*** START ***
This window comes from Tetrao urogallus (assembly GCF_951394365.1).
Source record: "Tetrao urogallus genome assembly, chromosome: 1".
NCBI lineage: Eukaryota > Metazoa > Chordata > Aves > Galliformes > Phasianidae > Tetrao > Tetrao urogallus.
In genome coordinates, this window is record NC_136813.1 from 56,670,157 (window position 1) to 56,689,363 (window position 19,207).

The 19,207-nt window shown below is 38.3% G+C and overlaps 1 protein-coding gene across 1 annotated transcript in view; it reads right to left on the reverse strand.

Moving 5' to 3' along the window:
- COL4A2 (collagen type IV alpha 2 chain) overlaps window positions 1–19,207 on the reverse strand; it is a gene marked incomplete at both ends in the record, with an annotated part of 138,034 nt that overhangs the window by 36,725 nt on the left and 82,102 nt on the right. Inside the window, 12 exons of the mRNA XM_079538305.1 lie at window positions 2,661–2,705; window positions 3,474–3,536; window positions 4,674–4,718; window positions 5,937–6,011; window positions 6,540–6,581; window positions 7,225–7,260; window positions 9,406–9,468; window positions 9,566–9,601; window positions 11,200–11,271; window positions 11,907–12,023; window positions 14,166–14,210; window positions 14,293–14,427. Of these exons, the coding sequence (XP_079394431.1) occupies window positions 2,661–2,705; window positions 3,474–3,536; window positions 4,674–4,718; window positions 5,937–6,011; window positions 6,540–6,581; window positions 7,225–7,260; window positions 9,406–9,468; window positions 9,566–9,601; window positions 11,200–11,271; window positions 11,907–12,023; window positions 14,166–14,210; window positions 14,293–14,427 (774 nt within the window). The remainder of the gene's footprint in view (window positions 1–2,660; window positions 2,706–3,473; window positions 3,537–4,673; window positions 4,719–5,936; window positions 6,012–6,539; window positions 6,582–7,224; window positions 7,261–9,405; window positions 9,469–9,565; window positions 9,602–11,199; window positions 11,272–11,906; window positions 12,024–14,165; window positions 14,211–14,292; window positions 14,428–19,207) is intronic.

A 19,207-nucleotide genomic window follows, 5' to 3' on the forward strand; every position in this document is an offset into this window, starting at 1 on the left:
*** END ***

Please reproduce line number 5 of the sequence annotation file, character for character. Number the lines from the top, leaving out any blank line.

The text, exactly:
The 19,207-nt window shown below is 38.3% G+C and overlaps 1 protein-coding gene across 1 annotated transcript in view; it reads right to left on the reverse strand.